In Rav Tendlers’s long teaching career, I was among his last students. I didn’t know Rav Tendler for long but the zman I spent in his shiur four years ago was very impactful. He said a lot of things that had a strong influence on me. Here’s a few of them:
Glatt kosher: Rav Tendler was very strong about glatt kosher being a chumra and how it was terrible that it entered Halacha as a requirement when it’s not, and that it destroyed a segment of Halacha. He said his father-in-law, Rav Moshe Feinstein (whom he always called “The Shver”), fought glatt kosher until the very end. Rav Moshe refused to buy glatt because you’re paskening treif what God said is kosher.
When asked if giraffe is kosher, he quipped: Giraffe is the best animal for a shochet to practice on because you can’t miss.
Torah and science: I was always troubled by conflicts between the Gemara and today’s science. As Rav Tendler was also a professor of biology, I thought he was the perfect person to come to with my questions. When I asked him about Chazal and science, he told me in no uncertain terms that Chazal didn’t know any more science than everyone else in their day. The way halacha works, he said, is that you tell us the science (the metzius) and we will tell you the halacha. Nishtaneh hateva (the nature changed) is just a nice term for nishtaneh daas hateva (what we know about nature changed).
Rav Tendler would constantly tell us stories about his father-in-law, Rav Moshe Feinstein.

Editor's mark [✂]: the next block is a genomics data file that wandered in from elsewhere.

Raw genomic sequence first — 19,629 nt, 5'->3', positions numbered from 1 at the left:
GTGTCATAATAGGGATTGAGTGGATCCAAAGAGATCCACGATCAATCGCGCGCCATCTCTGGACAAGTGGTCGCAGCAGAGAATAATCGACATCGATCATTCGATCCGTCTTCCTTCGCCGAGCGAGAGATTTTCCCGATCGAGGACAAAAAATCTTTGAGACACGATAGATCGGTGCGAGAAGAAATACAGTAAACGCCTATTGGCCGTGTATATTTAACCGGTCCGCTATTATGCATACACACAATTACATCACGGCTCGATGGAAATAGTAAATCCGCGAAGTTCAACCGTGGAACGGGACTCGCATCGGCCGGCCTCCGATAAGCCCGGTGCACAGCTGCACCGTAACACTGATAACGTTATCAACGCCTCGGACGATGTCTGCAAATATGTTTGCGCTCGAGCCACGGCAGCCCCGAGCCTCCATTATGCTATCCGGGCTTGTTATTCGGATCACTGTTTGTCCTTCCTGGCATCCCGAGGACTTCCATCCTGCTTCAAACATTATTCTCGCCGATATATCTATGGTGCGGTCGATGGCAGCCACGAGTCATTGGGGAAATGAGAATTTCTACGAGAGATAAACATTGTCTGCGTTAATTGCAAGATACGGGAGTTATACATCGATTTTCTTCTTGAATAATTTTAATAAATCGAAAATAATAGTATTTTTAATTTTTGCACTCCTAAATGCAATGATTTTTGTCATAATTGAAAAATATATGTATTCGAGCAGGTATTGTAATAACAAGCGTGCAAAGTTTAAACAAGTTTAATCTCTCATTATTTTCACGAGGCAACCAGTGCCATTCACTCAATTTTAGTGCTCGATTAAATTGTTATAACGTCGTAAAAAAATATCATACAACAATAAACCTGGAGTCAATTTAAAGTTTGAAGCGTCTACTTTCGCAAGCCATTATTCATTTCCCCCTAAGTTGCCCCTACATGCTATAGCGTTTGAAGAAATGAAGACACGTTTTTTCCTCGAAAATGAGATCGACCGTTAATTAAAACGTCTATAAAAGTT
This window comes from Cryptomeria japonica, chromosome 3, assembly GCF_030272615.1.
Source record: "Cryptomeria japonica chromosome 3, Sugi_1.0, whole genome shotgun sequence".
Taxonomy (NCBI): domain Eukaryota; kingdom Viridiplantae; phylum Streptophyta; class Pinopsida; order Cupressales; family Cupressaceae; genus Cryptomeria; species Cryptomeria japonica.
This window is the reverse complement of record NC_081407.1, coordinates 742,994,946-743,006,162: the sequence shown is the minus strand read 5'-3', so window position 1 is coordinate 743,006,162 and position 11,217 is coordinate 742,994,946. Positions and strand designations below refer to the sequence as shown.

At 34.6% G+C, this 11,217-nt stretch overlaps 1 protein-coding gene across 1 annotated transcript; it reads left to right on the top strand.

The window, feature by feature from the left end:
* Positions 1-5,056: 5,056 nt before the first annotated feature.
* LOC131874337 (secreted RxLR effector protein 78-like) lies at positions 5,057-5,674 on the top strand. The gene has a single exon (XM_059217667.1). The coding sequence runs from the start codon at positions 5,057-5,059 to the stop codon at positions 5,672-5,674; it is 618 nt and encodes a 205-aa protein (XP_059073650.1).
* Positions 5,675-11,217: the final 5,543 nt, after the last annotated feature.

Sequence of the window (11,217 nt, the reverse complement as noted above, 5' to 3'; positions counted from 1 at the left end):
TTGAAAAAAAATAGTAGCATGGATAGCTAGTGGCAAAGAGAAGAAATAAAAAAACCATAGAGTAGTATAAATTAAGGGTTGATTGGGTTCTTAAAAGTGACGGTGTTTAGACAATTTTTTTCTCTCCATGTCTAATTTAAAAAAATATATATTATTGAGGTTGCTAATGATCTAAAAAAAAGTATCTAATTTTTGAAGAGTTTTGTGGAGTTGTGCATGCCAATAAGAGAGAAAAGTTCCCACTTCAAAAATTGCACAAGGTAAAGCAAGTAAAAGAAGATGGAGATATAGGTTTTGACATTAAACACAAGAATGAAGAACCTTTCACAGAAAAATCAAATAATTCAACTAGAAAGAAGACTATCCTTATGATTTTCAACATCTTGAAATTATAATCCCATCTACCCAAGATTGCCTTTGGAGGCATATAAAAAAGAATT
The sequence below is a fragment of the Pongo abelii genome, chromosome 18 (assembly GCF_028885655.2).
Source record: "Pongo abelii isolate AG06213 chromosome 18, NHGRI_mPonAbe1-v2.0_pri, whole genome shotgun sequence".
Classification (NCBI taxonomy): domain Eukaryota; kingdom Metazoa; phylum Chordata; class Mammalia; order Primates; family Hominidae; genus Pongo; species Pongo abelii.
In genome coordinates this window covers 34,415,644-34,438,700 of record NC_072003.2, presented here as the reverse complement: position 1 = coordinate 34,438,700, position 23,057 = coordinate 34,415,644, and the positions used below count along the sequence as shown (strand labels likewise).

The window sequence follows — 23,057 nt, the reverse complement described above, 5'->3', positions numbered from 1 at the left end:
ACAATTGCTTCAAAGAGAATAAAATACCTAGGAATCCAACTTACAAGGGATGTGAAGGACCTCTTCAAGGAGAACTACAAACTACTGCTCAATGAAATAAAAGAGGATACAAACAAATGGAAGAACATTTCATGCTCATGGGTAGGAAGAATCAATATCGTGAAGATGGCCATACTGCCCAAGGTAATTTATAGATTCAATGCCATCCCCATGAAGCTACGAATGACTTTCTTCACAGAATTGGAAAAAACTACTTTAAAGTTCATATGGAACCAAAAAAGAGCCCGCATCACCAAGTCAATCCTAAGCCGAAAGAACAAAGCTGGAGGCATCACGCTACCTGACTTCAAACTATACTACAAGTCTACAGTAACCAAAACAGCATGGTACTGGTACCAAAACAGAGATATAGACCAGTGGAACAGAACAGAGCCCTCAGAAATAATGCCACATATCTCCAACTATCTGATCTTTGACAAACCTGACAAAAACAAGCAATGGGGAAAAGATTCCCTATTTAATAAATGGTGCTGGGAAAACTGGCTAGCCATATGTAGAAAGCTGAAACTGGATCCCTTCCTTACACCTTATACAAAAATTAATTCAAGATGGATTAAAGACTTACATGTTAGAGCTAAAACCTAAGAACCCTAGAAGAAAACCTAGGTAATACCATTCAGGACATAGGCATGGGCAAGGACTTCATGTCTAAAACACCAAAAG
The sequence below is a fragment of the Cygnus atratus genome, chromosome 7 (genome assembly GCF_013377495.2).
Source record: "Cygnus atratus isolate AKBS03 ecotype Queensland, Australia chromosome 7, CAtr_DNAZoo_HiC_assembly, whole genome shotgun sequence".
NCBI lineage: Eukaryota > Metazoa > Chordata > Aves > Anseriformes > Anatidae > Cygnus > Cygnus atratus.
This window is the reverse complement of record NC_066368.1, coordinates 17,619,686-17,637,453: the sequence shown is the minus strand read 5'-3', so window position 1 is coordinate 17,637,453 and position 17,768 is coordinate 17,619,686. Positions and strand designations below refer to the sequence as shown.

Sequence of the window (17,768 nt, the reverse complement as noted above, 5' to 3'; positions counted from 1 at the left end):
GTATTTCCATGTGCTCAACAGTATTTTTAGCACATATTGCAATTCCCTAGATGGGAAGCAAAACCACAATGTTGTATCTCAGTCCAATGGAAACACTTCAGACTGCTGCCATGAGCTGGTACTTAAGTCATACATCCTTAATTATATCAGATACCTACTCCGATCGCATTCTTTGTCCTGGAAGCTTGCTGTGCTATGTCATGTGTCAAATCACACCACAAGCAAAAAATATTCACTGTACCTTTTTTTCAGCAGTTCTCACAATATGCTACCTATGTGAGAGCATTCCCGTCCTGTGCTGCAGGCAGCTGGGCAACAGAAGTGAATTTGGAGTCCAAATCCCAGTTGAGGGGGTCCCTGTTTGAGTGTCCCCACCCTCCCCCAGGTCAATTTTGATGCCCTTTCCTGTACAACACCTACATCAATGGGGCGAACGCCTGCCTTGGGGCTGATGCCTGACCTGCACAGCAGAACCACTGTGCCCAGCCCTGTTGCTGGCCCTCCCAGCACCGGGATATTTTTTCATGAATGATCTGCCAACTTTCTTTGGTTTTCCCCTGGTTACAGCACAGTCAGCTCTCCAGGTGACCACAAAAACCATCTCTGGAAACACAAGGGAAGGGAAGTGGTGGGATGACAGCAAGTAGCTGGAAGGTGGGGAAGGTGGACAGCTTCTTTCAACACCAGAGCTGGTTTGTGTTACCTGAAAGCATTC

He met Rav Moshe when he was an undergrad student at YU, while he was in Rav Soloveitchik’s shiur. On Fridays, when he went home to his family in the Lower East Side, he used to go to Rav Moshe’s shiur in MTJ. YU was learning the same masechta as MTJ so he would argue with Rav Moshe using what the Rav told him about the same sugya. When Rav Moshe asked him where he heard this other pshat, he told him Rav Soloveitchik. So Rav Moshe would then call Rav Soloveitchik (his cousin) to discuss the sugya with him. This started a weekly phone call between them and was how Rav Tendler became close with Rav Moshe.
He told us how he met his wife (Rav Moshe’s daughter) in the public library when she asked him for help with her chemistry homework.
People would call his father-in-law, Rav Moshe, day and night with different shailos. Rav Tendler used to answer the phones on Thursday nights so Rav Moshe could get sleep.
When I was in his shiur we were learning Masechet Horayos, which is about the Sanhedrin Gedolah making a mistake. He kept emphasizing throughout how the sugyas show that even big rabbis are fallible and can make mistakes. He explained that Halacha isn’t always in line with objective truth. Halacha is in flux. It’s not stable. This is God’s will. God gave the Torah to fallible people who will do their best, but sometimes make mistakes.
His lessons shaped the way I view Halacha and Judaism and very much spoke to me. May his memory be a blessing.
By Yehuda Greenfield